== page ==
January 13, 2016
How will three major themes that prevailed at CES 2016 impact your organization’s technology strategy?
We dispatched a small, but tenacious team to wade through the morass of the 2016 Consumer Electronics Show (the biggest ever). There are hundreds of blogs and newsfeeds highlighting the goodness (and strangeness) that erupted from CES – but this post pinpoints the emerging tech themes that could impact our enterprise clients this year.
The Autonomous Vehicle Ecosystem
Auto manufacturers at CES 2016 were demonstrating self-driving cars in full force. It’s easy to say that Autonomous Vehicles may be the next big thing. Even though it’s unclear exactly how fast the fully self-driving vehicle will be a reality, innovators are racing to get there. Aside from the impact on transportation and logistics, there are key opportunities for the enterprise to develop and/or manage solutions that will support the Autonomous Vehicle Ecosystem.
1) LIDAR, obstacle avoidance systems, sensors, GPS, cameras, CPUs and GPUs, synthetic overlay, and software were demonstrated en mass to the attendees by exhibitors beyond the automobile industry themselves.
2) Vehicles are transitioning from an active to a passive activity. As drivers become riders, they will have time on their hands. Self-driving cars could morph into the ultimate mobile entertainment platform. As a result, displays and interior dashboards were also popular on the show floor.
From transporting products to people, autonomous vehicles are maturing at an accelerated velocity – and the disruption will introduce a range of new opportunities for companies.
The interoperability of everything
In the consumer space, the Internet of Things (IoT) is more than connected discreet things to the internet. The concept of your light bulb being controlled by your phone is so 2012. Based on what we saw on the floor – the focus has shifted to connecting different types of things to other things with software orchestrating how these things will interact. The IoT in 2016 is about interoperability. Instead of hitting a switch to turn on a light from your car, your phone automatically sends a message to your home to turn up the heat, senses when you arrive and opens the garage door, unlocks the door, and as you enter turns off the alarm, turns on the hallway lights, and continues the song you were playing in the car over the home speaker system.
Many of these concepts have been talked about in years prior, but in 2016 products that truly connect many aspects of home life will exist and IoT will move out of beta and into the mainstream. Vendors and manufactures are addressing the largest barrier to growth by extending their products so they can support multiple platforms. The importance of partnerships echoed loudly throughout the connected home and IoT floor.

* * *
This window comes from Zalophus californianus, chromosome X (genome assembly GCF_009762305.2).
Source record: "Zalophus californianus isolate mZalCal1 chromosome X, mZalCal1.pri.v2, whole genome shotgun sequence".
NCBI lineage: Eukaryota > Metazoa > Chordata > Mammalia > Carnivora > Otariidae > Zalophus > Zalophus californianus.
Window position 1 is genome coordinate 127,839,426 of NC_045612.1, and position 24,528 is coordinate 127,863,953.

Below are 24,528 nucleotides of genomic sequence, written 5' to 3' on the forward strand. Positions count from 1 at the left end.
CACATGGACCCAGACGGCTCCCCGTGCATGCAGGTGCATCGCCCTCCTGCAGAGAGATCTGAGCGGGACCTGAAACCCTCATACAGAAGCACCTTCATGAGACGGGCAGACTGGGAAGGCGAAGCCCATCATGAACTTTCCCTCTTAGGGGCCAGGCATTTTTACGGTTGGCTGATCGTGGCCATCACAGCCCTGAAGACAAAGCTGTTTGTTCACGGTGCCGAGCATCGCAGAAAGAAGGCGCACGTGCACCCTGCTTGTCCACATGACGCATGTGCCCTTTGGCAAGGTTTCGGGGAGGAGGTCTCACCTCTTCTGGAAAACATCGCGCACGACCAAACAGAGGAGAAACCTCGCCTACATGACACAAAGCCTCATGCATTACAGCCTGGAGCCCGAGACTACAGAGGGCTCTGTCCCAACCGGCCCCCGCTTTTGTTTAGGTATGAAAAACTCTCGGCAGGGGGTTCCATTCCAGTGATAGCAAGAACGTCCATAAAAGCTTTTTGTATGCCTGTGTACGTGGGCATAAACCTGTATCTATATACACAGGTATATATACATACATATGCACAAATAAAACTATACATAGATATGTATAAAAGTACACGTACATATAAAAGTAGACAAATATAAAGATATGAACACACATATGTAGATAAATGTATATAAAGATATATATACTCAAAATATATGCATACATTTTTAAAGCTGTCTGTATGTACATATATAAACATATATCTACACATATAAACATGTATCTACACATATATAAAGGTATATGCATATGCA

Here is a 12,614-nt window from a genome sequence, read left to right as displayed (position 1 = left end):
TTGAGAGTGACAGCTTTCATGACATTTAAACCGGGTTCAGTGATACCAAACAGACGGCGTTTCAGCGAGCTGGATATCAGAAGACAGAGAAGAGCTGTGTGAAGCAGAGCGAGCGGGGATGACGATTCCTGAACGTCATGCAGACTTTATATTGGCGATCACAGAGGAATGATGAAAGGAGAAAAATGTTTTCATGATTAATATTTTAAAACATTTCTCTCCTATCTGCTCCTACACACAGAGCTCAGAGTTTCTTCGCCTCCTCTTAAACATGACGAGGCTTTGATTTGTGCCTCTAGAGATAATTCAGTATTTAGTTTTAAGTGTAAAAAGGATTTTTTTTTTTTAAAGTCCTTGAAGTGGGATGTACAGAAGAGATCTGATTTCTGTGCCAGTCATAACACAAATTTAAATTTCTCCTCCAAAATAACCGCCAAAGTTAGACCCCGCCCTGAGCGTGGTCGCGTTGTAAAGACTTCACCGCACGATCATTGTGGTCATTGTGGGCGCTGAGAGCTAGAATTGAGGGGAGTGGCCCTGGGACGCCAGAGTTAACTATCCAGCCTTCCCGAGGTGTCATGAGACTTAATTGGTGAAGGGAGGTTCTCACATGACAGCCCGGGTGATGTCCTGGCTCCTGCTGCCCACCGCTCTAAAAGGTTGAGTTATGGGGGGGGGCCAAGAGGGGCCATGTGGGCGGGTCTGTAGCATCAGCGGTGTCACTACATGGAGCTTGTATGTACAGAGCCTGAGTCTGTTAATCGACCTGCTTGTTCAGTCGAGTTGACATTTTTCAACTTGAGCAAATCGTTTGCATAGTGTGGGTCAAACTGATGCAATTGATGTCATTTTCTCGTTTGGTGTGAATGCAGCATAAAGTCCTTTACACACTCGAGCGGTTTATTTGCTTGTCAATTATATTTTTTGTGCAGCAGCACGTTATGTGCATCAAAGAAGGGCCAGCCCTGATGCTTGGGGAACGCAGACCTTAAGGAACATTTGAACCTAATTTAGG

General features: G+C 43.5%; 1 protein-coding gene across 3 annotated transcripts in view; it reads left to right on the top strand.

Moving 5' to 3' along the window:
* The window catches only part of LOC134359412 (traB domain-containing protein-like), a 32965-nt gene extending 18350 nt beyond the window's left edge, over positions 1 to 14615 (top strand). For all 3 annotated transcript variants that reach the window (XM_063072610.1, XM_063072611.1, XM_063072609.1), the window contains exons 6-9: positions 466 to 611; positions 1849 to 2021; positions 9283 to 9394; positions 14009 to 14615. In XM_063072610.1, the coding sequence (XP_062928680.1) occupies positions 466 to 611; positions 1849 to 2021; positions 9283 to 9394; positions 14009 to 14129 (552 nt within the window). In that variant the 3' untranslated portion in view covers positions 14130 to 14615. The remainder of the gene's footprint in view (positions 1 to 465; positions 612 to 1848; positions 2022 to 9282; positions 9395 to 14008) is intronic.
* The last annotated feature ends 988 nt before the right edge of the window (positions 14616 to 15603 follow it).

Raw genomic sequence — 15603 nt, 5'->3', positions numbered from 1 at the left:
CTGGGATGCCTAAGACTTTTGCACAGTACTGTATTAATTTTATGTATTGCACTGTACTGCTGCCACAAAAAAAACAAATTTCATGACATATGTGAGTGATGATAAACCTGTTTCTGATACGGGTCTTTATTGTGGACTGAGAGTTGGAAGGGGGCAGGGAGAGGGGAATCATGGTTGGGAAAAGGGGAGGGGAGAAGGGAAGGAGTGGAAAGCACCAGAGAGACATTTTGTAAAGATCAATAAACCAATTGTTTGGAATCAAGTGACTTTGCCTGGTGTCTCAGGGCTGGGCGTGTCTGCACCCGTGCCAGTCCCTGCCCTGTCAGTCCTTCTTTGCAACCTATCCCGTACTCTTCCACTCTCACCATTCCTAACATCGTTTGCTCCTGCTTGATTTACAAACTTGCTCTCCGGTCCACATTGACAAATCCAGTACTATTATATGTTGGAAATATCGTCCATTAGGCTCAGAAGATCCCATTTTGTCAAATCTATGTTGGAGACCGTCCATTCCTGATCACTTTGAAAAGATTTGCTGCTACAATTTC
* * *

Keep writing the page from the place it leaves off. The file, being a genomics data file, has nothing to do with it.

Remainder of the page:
Synthetic overlay and simulation
Virtual reality and augmented reality are (almost) here. The technology has matured and is quickly becoming an accepted form of interaction and user experience.
Augmented reality is more for the enterprise. It was shown providing step-by-step instructions from a hardhat for field technicians and shown in numerous other products hoping to provide an information overlay on top of our world. For field service and customer service technicians – we see great opportunities to develop and/or utilize this technology in the next 1-3 years. With that, new workflows, teams, and processes will need to be developed to leverage this new way of providing service.
Virtual reality will be the hands of consumers in the forms of games and may also be the future of entertainment. There are opportunities if you are content producer – but enterprise penetration may be slow. The enterprise use cases have not fully presented themselves yet.
However, marketing teams are already finding large value in using VR to demo a user experience in a confined space for products that have historically been regulated solely to in-person experiences with specific settings. This was readily apparent on the show floor as vendors (especially the automotive vendors) leveraged VR to show their technology in a more personal and immersive way.
One final observation
The team observed something they hadn’t seen in previous years: people were fearlessly interacting with the technology – almost demanding to touch it. The more interactive the booth, the bigger the draw. Fear of technology appears to be a thing of the past. Attendees were interacting more than observing – and you could see they were eager for more. Is it possible that we are truly crossing the divide between the digirati and the mainstream? If we are – then CES 2016 may be the indicator that culture is ready to change.
Tony Anderson contributed to this post.
Image shared by Intel Free Press